Of course, depending upon your business model, there is also the consideration of ad insertions.

Being able to build your own server side logic can also be a major feature in choosing a video streaming platform. Make sure that you are able to build in those custom webhooks and tie into your own authentication. Oftentimes a provider’s API can come up short on key features you need for your application. Being able to build your own custom API can be the difference between success and failure.

10) Recordings

Fans don’t always have the time to sit down and enjoy watching a live event. Building a recording feature lets them save a game or concert so they can watch it when they have the time. Expanding this functionality further you could add more personal recording options or in-game replays. Of course, making sure that everything lines up correctly in sequence depends upon synchronization as discussed earlier.

Recordings created by the platform should easily integrate with VOD services and CDNs and be configured to be stored on cloud storage as needed.

11) Flexible Off-Site Production

Already an ongoing trend, the shift to move workflows to a partially or fully of-site production space was further accelerated by covid. Effectively communicating with coworkers outside of a shared office depends upon two things: cloud-based hosting and latency.

Cloud-based hosting enables employees to connect together regardless of where they are physically located. Additionally, home-based production facilities save you money by eliminating the need to send out production vans or pay for costly, latency-burdened satellite uplinks.

Latency is key for ensuring natural conversation flows, being able to react to events happening in real-time and to connect with other people on the production team. By using elements such as SharedObjects, you can responsively edit a feed. Real time latency allows you to all speak at the same time as if you were in the same office so you can all be on the same page when looking at a particular frame.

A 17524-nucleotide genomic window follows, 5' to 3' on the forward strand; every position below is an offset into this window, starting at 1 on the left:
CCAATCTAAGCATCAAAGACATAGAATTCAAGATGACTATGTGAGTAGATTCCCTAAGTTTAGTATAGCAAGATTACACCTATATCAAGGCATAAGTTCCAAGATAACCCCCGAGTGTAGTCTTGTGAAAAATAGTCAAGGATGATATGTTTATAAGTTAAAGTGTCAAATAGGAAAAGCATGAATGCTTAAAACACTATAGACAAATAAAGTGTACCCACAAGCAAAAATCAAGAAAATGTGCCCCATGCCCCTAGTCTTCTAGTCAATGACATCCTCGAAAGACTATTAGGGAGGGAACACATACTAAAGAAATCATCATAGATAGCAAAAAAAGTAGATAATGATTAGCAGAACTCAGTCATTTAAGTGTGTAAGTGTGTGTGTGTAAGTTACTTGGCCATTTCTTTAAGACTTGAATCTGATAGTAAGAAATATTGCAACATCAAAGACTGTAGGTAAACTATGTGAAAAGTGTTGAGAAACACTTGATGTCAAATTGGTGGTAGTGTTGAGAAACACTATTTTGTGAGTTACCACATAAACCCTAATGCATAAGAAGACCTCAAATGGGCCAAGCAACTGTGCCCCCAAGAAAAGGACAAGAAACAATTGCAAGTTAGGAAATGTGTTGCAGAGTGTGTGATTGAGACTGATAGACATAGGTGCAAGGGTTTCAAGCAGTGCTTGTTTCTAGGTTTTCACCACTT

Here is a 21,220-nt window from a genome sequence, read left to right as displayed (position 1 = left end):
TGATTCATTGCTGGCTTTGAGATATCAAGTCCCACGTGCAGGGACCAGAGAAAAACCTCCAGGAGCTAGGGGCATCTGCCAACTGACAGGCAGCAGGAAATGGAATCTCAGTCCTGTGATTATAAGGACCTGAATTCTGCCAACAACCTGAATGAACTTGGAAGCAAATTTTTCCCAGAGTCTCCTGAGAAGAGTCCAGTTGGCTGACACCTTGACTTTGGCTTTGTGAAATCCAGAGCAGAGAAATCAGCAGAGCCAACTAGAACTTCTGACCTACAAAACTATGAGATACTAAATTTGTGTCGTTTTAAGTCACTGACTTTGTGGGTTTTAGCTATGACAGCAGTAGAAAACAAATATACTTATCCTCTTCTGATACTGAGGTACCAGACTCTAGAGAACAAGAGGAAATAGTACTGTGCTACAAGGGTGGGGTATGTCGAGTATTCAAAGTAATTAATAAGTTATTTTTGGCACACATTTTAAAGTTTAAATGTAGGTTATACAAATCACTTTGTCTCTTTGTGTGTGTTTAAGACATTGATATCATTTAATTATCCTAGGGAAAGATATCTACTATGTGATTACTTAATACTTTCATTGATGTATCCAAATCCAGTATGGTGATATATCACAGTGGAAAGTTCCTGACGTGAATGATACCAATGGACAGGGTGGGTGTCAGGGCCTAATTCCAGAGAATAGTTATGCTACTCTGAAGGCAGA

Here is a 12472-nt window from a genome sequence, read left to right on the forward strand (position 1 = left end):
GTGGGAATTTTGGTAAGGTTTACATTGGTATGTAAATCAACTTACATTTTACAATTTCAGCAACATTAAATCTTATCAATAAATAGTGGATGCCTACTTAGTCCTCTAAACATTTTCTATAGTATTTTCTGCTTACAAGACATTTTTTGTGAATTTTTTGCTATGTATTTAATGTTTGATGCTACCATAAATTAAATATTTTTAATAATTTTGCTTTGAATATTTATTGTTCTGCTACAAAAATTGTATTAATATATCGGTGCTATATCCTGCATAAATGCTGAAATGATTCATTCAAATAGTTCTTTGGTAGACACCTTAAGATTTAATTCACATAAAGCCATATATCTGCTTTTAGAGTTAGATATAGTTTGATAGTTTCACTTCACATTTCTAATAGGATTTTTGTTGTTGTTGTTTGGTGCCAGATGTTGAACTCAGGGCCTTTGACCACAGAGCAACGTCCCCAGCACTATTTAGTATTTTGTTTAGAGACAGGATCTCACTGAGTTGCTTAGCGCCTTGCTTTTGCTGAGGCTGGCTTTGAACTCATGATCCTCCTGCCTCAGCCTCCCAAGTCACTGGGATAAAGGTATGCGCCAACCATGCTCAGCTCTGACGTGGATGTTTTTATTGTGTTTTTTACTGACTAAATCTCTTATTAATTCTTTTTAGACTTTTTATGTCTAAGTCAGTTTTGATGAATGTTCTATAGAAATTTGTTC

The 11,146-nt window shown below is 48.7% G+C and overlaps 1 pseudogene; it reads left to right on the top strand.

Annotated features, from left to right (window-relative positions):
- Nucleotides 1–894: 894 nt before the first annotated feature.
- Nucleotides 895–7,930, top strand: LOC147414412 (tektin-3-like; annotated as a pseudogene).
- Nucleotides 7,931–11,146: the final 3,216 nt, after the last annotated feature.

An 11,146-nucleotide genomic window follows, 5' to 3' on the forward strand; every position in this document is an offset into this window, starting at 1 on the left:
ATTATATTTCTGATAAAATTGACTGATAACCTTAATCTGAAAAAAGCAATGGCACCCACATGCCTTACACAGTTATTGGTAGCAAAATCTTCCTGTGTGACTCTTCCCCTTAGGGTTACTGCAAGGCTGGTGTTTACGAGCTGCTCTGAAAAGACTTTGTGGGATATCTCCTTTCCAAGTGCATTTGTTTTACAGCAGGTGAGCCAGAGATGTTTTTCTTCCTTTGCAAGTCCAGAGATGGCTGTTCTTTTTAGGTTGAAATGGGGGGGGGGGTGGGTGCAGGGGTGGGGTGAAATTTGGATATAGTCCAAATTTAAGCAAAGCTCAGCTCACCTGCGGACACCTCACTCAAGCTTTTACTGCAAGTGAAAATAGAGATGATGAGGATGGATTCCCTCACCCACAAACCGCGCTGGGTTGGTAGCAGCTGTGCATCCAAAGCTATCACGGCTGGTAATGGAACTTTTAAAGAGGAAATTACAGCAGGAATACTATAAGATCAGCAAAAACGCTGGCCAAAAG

Remote collaboration enables the development of interactive applications, new types of content, and extra features, most of which are already covered in this post. This is due to the fact that effective off-site production will capture the raw A/V feeds, including on-site announcers’ commentary.

12) Security

Hackers and illegal streaming are a big problem for live event broadcasting. A good way to track the source of a pirated stream is forensic watermarking. Considering how important it is to respond quickly, latency plays a prominent role in the effectiveness of watermarking.

Encrypting streams is an important part of preventing hackers from gaining access. Encryption is the process by which information is encoded into a format that makes it unrecognizable until it is decoded with a key. In this way, information can be securely sent over the open internet from a client to a server. Once it reaches the server it must be decrypted in order to be rerouted to other pipelines so it can eventually be read and understood.